Kenya: Ruto to Host Mega Rally in Eldoret, 100 Lawmakers Expected

Nairobi — Deputy President William Ruto was set to hold a mega rally in his Eldoret hometown with at least 100 lawmakers allied to the United Democratic Alliance (UDA) expected to grace the event.

Ruto’s event expected to attract some 50,000 supporters from the larger north rift region comes against the backdrop of a bruising battle in the National Assembly where his troops put a spirited fight to stonewall changes to the Political Parties Act with no success.

Uasin Gishu Governor Jackson Mandago, the host, said the meeting will culminate with Ruto’s blessing by his hometown to pursue the presidency in the August 9 General Election.

“We are set and we have mobilized adequately to give the DP a befitting send-off and blessings,” he said.

His Turkana counterpart Josphat Nanok dismissed reports that Ruto will unveil his manifesto at the meeting saying the DP will do so in Nairobi.

“I confirm to you the hustler manifesto isn’t being launched tomorrow in Eldoret. The launch will come at an appropriate time in Nairobi. We will be listening to the ground ya north rift; the bottom up way. The ground (not dynasties)never disappoints,” he said responding to assertions by city lawyer Donald Kipkorir, an associate of former Prime Minister Raila Odinga.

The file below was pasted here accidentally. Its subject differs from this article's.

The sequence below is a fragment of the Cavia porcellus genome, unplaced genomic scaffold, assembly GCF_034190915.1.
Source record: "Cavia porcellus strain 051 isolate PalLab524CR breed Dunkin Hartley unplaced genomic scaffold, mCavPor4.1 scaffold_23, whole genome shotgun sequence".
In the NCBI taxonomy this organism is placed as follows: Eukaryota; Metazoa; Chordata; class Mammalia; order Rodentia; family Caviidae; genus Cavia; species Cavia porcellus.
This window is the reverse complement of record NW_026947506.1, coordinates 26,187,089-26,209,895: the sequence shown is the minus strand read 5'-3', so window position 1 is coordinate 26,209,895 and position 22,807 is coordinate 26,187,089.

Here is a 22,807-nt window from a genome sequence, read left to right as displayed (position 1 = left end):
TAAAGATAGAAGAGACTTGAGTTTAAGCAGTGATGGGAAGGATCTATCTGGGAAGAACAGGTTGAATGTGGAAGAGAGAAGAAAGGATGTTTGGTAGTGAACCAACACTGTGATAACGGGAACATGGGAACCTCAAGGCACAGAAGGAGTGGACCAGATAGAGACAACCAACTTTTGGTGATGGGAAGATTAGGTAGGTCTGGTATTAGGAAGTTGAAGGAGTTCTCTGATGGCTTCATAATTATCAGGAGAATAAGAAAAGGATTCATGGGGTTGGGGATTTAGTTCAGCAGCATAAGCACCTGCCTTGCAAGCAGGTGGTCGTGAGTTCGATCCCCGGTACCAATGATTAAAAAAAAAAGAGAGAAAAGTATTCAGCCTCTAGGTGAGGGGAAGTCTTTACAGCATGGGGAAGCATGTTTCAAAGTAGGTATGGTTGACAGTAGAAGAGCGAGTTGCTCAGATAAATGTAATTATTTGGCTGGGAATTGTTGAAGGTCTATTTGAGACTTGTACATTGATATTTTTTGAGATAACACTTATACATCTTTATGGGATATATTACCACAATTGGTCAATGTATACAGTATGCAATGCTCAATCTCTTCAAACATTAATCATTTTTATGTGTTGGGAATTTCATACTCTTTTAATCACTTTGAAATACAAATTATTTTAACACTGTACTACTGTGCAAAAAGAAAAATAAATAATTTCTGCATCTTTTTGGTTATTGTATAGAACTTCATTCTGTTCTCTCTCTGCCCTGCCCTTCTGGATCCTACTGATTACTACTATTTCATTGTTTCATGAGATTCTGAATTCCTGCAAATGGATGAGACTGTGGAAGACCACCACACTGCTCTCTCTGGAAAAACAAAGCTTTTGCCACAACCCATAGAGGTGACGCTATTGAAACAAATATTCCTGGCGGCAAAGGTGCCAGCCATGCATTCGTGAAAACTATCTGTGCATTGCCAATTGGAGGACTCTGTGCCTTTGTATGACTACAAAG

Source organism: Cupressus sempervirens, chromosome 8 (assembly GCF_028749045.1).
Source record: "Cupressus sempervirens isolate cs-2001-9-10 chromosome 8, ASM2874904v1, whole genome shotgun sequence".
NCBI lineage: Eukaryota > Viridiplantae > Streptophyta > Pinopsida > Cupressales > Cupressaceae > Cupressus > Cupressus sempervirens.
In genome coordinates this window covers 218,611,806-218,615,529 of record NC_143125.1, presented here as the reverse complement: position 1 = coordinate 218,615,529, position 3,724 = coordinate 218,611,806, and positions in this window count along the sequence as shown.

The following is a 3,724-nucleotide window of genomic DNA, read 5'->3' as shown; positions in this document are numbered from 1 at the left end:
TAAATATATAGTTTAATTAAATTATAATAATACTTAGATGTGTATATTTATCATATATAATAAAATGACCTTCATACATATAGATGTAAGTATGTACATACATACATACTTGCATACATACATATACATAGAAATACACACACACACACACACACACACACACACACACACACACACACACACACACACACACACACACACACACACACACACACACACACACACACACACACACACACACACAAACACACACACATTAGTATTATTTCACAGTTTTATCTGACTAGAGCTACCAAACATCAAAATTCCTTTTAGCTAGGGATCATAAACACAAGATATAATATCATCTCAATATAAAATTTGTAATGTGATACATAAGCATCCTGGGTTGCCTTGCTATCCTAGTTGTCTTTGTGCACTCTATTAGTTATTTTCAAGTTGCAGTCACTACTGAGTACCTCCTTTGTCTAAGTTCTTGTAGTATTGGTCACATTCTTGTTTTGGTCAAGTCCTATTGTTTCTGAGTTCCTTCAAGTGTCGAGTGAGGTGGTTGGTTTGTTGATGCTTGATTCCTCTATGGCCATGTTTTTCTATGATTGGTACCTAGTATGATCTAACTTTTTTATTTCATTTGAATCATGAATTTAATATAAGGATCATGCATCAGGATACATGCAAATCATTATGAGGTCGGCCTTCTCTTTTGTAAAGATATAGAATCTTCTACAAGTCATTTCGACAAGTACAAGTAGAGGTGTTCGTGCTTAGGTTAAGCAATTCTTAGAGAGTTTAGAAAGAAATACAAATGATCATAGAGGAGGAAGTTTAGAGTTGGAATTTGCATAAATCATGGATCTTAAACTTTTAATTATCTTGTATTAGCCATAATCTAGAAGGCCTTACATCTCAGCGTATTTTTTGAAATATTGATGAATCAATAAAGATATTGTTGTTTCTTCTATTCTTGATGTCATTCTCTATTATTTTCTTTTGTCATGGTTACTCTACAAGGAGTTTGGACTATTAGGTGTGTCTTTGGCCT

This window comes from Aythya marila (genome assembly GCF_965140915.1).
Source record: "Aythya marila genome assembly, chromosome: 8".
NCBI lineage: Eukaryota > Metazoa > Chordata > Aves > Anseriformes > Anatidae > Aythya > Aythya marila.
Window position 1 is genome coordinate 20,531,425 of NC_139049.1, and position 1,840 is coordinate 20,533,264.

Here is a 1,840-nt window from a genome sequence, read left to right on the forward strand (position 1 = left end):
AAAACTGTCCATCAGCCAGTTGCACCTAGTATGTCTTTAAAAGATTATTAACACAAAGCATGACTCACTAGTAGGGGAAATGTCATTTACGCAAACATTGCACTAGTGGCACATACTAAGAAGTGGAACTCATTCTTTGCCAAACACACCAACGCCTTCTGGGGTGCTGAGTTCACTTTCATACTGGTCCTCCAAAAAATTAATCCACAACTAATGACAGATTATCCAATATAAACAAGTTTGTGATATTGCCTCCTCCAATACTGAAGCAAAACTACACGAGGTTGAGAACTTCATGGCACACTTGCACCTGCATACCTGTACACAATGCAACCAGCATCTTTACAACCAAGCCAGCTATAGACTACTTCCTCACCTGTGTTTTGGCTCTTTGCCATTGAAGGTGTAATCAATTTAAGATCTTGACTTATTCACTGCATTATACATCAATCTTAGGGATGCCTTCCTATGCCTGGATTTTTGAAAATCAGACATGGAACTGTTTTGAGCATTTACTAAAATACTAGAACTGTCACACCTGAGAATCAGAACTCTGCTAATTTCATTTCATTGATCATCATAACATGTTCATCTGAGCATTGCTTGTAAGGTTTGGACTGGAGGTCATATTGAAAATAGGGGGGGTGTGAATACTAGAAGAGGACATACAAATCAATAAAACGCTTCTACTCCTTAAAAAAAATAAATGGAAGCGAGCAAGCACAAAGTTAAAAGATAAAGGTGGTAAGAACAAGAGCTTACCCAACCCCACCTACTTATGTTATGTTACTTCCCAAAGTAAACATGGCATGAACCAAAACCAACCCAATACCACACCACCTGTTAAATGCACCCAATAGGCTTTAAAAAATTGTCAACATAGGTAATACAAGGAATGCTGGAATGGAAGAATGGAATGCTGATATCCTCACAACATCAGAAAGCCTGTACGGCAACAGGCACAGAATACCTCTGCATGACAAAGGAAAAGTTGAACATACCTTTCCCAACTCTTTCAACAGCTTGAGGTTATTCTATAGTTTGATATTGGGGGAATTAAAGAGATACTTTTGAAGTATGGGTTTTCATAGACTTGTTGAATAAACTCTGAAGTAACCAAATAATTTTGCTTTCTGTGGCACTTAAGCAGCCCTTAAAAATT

Law Society of Kenya President Nelson Havi, who is among key lawyers comprising UDA’s legal league shared a photo on Saturday in the company of top UDA lawmakers including Aden Duale (Garissa Township), Senator Kipchumba Murkomen (Elgeyo Marakwet) and Caleb Kositany (Soi) ahead of the rally.

UDA-allied lawmakers numbering slightly over 100 also lost crucial amendments to the proposed law dubbed the Azimio Bill supported by counterparts allied to President Uhuru Kenyatta and his new ally Raila Odinga.

Odinga is seeking to create a coalition party under his Azimio la Umoja Movement with the ability to filed candidates in all the six elective seats.

Ruto’s allies had objected the proposal to entrench coalitions as parties as opposed to the prevailing arrangement where individual parties in coalitions field respective candidates where they deem fit.

They also opposed a controversial amendment conferring the Registrar of Political Parties the authority to determine the conduct which constitutes defection by politicians from their sponsor parties as well as the powers to oversee party primaries.